Appellant misunderstands and misapplies the law regarding the retroactive application of post-conviction relief. In Lamb, we found that an Oklahoma statute treating 16- to 18-year-old males differently from 16- to 18-year-old females violated the equal protection clause. Radcliff retroactively applied Lamb to pre-1972 juvenile convictions. Under Radcliff, Gay's 1969 and 1970 convictions, which occurred in Oklahoma when he was between the ages of 16 and 18, were properly considered for post-conviction relief.

Gay now appears to argue that Radcliff somehow expanded our holding in Lamb and retroactively expunged all his adult convictions occurring prior to the date of post-conviction relief. This is incorrect. In Radcliff we stated " [t]he Lamb decision is the law of the circuit and we are concerned only with its retroactivity." Radcliff, 509 F.2d at 1094. Both Radcliff and Lamb affect felony convictions occurring while a male defendant is between the ages of 16 and 18. Neither opinion does anything to alter subsequent adult convictions.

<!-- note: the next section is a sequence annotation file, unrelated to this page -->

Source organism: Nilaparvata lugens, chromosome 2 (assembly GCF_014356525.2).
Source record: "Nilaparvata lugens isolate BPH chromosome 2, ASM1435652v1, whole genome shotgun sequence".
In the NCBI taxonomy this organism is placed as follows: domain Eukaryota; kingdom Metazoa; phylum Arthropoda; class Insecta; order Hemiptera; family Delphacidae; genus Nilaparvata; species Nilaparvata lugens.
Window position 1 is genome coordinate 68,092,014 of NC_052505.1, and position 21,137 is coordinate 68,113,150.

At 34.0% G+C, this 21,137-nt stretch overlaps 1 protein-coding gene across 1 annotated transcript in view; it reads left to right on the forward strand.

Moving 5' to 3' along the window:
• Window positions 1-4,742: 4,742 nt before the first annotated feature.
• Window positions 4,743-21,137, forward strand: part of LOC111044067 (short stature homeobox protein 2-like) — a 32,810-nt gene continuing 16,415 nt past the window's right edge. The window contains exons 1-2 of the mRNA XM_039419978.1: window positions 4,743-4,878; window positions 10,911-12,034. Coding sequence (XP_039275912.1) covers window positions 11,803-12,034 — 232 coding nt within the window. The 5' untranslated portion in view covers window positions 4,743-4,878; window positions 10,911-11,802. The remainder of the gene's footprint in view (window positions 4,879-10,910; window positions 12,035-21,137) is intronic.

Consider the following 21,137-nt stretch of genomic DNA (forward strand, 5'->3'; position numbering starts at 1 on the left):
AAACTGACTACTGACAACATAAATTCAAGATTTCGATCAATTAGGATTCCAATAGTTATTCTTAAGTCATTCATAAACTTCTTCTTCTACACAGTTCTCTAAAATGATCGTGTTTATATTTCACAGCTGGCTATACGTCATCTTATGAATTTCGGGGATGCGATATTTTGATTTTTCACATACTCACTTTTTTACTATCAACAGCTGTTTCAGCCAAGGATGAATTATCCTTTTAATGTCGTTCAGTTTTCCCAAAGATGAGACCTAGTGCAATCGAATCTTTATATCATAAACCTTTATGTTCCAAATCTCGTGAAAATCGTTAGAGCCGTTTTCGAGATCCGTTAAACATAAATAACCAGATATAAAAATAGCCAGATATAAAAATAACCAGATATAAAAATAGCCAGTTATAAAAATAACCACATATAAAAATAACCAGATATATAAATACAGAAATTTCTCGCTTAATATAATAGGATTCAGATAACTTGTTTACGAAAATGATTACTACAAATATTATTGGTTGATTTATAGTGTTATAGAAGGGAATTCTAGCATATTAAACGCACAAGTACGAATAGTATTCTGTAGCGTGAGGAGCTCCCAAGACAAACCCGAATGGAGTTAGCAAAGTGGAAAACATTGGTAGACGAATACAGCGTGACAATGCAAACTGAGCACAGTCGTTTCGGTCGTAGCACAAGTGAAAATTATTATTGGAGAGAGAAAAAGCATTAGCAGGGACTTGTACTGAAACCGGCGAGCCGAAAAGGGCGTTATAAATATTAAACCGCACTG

Appellant cites to our later decisions in Bromley and Rutledge which do require resentencing when juvenile offenses, declared void under Lamb, were used to enhance punishment under recidivist statutes for later adult convictions. However, appellant does not argue that his juvenile sentences were improperly used to enhance his later adult sentences.

Nothing in Radcliff, Bromley or Rutledge gives appellant a "clean slate" as he suggests. There simply is no legal basis for the proposition that once a juvenile conviction is held to be invalid, all convictions occurring prior to the date of post-conviction relief are void.

We find that the district court conducted a thorough review of appellant's criminal history and properly applied the Guidelines. Accordingly, the judgment of the district court is AFFIRMED.

 *

This order and judgment has no precedential value and shall not be cited, or used by any court within the Tenth Circuit, except for purposes of establishing the doctrines of the law of the case, res judicata, or collateral estoppel. 10th Cir.R. 36.3